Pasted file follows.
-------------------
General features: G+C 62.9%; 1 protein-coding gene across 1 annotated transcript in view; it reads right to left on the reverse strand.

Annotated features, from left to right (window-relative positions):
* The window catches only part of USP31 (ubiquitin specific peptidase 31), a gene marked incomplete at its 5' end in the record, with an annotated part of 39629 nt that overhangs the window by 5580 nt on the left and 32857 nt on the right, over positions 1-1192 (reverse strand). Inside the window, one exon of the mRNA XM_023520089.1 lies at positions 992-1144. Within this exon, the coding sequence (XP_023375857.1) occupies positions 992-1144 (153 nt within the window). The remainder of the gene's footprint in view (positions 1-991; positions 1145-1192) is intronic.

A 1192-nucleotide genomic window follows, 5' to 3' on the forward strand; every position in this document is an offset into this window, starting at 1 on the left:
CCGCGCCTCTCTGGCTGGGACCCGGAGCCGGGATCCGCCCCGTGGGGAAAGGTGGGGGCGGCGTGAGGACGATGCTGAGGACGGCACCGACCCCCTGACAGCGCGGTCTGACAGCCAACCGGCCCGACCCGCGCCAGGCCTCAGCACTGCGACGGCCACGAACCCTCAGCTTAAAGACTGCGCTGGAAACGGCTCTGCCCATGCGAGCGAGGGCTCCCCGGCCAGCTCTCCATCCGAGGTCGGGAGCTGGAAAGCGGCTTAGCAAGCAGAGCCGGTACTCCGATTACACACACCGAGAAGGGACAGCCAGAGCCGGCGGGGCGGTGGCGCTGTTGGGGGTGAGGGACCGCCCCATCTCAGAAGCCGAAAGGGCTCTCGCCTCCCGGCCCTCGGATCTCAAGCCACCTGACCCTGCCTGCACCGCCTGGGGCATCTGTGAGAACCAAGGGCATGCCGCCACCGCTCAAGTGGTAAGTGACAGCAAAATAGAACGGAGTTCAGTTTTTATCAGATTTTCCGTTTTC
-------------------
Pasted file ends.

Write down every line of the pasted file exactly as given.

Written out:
General features: G+C 62.9%; 1 protein-coding gene across 1 annotated transcript in view; it reads right to left on the reverse strand.

Annotated features, from left to right (window-relative positions):
* The window catches only part of USP31 (ubiquitin specific peptidase 31), a gene marked incomplete at its 5' end in the record, with an annotated part of 39629 nt that overhangs the window by 5580 nt on the left and 32857 nt on the right, over positions 1-1192 (reverse strand). Inside the window, one exon of the mRNA XM_023520089.1 lies at positions 992-1144. Within this exon, the coding sequence (XP_023375857.1) occupies positions 992-1144 (153 nt within the window). The remainder of the gene's footprint in view (positions 1-991; positions 1145-1192) is intronic.

A 1192-nucleotide genomic window follows, 5' to 3' on the forward strand; every position in this document is an offset into this window, starting at 1 on the left:
CCGCGCCTCTCTGGCTGGGACCCGGAGCCGGGATCCGCCCCGTGGGGAAAGGTGGGGGCGGCGTGAGGACGATGCTGAGGACGGCACCGACCCCCTGACAGCGCGGTCTGACAGCCAACCGGCCCGACCCGCGCCAGGCCTCAGCACTGCGACGGCCACGAACCCTCAGCTTAAAGACTGCGCTGGAAACGGCTCTGCCCATGCGAGCGAGGGCTCCCCGGCCAGCTCTCCATCCGAGGTCGGGAGCTGGAAAGCGGCTTAGCAAGCAGAGCCGGTACTCCGATTACACACACCGAGAAGGGACAGCCAGAGCCGGCGGGGCGGTGGCGCTGTTGGGGGTGAGGGACCGCCCCATCTCAGAAGCCGAAAGGGCTCTCGCCTCCCGGCCCTCGGATCTCAAGCCACCTGACCCTGCCTGCACCGCCTGGGGCATCTGTGAGAACCAAGGGCATGCCGCCACCGCTCAAGTGGTAAGTGACAGCAAAATAGAACGGAGTTCAGTTTTTATCAGATTTTCCGTTTTC